From Biology-Online Dictionary | Biology-Online Dictionary


1. Originally, a brawling, turbulent, vexatious person of either sex, but now restricted in use to females; a brawler; a scold. A man . . . Grudgeth that shrews [i. E, bad men] have prosperity, or else that good men have adversity. (Chaucer) A man had got a shrew to his wife, and there could be no quiet in the house for her. (L'Estrange)

2. [AS. Screawa; so called because supposed to be venomous.

(Science: zoology) Any small insectivore of the genus sorex and several allied genera of the family Sorecidae. In form and colour they resemble mice, but they have a longer and more pointed nose. Some of them are the smallest of all mammals.

The common European species are the house shrew (Crocidura araneus), and the erd shrew (sorex vulgaris) (see under Erd). In the united states several species of Sorex and Blarina are common, as the broadnosed shrew (S. Platyrhinus), Cooper's shrew (S. Cooperi), and the short-tailed, or mole, shrew (Blarina brevicauda). Th American water, or marsh, shrew (Neosorex palustris), with fringed feet, is less common. The common European water shrews are Crossopus fodiens, and the oared shrew (see under Oared). Earth shrew, any shrewlike burrowing animal of the family Centetidae, as the tendrac. Elephant shrew, jumping shrew, Mole shrew. See Elephant, Jumping, etc. Musk shrew. See desman. River shrew, an aquatic west african insectivore (Potamogale velox) resembling a weasel in form and size, but hav 68b ing a large flattened and crested tail adapted for rapid swimming. It feeds on fishes. Shrew mole, a common large North American mole (Scalops aquaticus). Its fine, soft fur is gray with iridescent purple tints.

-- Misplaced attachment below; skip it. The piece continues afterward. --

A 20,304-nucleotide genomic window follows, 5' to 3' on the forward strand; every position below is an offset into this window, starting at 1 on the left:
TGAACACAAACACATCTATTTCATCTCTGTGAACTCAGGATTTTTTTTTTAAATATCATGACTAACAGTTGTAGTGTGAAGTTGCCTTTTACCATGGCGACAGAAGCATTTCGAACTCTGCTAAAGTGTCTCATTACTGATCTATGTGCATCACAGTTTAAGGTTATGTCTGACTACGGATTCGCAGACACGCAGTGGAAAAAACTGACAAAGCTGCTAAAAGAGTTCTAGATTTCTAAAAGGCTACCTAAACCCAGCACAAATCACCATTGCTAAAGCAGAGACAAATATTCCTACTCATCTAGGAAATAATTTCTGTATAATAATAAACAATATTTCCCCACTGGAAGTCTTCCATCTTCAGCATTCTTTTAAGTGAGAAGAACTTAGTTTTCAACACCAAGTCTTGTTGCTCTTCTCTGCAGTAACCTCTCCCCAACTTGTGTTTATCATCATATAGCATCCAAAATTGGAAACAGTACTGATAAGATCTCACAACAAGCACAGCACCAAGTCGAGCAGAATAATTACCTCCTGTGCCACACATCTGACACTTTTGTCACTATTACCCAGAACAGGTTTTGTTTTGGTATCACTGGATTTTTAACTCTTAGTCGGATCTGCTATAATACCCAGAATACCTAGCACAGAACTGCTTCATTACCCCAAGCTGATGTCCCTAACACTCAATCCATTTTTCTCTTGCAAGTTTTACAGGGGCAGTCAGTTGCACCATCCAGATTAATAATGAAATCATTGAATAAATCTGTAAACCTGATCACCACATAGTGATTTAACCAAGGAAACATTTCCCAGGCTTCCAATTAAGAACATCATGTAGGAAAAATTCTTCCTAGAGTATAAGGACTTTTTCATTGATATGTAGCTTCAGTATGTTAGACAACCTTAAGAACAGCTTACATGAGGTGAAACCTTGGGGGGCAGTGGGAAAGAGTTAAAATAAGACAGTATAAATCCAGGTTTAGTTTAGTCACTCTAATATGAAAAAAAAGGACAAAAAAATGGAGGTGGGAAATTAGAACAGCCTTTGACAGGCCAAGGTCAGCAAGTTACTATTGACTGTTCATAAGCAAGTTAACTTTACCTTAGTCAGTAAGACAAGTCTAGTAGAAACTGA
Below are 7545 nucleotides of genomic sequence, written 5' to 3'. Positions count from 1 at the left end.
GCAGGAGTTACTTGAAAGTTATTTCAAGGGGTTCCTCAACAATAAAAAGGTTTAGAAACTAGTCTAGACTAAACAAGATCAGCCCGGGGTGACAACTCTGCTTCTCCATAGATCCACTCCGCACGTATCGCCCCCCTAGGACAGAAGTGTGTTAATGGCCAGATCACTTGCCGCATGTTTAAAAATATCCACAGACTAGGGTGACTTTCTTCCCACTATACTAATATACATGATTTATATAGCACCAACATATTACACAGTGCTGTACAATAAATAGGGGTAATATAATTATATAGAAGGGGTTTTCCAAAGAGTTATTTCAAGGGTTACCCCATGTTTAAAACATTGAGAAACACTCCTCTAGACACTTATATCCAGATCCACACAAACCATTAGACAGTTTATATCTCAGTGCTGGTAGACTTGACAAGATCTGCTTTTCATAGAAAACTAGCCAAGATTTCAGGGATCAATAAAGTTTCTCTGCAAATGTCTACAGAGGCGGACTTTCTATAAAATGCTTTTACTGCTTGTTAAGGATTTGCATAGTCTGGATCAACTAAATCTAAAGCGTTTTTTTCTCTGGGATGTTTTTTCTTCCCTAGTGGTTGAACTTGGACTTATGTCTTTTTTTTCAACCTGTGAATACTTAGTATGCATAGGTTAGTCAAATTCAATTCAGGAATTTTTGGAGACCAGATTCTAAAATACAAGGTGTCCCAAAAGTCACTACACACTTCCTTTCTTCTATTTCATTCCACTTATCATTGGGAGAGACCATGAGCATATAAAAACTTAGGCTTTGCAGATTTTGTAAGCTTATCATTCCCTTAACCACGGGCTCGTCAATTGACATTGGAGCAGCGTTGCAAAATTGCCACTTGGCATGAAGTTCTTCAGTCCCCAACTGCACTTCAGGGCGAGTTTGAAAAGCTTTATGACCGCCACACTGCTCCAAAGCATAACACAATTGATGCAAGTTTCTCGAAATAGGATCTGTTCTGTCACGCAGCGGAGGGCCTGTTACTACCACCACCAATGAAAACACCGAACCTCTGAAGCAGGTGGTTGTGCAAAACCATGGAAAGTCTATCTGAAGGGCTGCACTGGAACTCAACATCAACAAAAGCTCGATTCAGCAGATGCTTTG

See: Shrew.